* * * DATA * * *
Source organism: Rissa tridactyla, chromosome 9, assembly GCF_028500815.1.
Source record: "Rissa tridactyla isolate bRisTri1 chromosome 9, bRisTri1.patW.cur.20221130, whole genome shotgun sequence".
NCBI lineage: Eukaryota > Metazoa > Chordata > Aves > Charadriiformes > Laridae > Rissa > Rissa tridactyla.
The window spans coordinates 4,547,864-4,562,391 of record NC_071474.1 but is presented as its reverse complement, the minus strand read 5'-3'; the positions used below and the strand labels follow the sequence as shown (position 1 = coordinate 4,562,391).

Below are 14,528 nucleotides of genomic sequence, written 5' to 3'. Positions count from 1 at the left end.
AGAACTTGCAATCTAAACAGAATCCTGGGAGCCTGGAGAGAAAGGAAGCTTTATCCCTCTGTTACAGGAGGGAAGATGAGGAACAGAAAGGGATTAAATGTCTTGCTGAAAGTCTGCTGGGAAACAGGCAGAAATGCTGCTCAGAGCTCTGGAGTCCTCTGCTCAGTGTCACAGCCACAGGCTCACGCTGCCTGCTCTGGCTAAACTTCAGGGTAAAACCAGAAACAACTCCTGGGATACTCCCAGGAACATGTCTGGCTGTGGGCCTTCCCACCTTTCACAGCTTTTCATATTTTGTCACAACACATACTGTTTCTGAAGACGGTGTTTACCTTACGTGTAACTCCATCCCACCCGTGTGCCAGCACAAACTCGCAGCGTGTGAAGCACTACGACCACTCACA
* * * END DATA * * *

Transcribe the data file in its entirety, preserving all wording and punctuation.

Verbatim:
Source organism: Rissa tridactyla, chromosome 9, assembly GCF_028500815.1.
Source record: "Rissa tridactyla isolate bRisTri1 chromosome 9, bRisTri1.patW.cur.20221130, whole genome shotgun sequence".
NCBI lineage: Eukaryota > Metazoa > Chordata > Aves > Charadriiformes > Laridae > Rissa > Rissa tridactyla.
The window spans coordinates 4,547,864-4,562,391 of record NC_071474.1 but is presented as its reverse complement, the minus strand read 5'-3'; the positions used below and the strand labels follow the sequence as shown (position 1 = coordinate 4,562,391).

Below are 14,528 nucleotides of genomic sequence, written 5' to 3'. Positions count from 1 at the left end.
AGAACTTGCAATCTAAACAGAATCCTGGGAGCCTGGAGAGAAAGGAAGCTTTATCCCTCTGTTACAGGAGGGAAGATGAGGAACAGAAAGGGATTAAATGTCTTGCTGAAAGTCTGCTGGGAAACAGGCAGAAATGCTGCTCAGAGCTCTGGAGTCCTCTGCTCAGTGTCACAGCCACAGGCTCACGCTGCCTGCTCTGGCTAAACTTCAGGGTAAAACCAGAAACAACTCCTGGGATACTCCCAGGAACATGTCTGGCTGTGGGCCTTCCCACCTTTCACAGCTTTTCATATTTTGTCACAACACATACTGTTTCTGAAGACGGTGTTTACCTTACGTGTAACTCCATCCCACCCGTGTGCCAGCACAAACTCGCAGCGTGTGAAGCACTACGACCACTCACA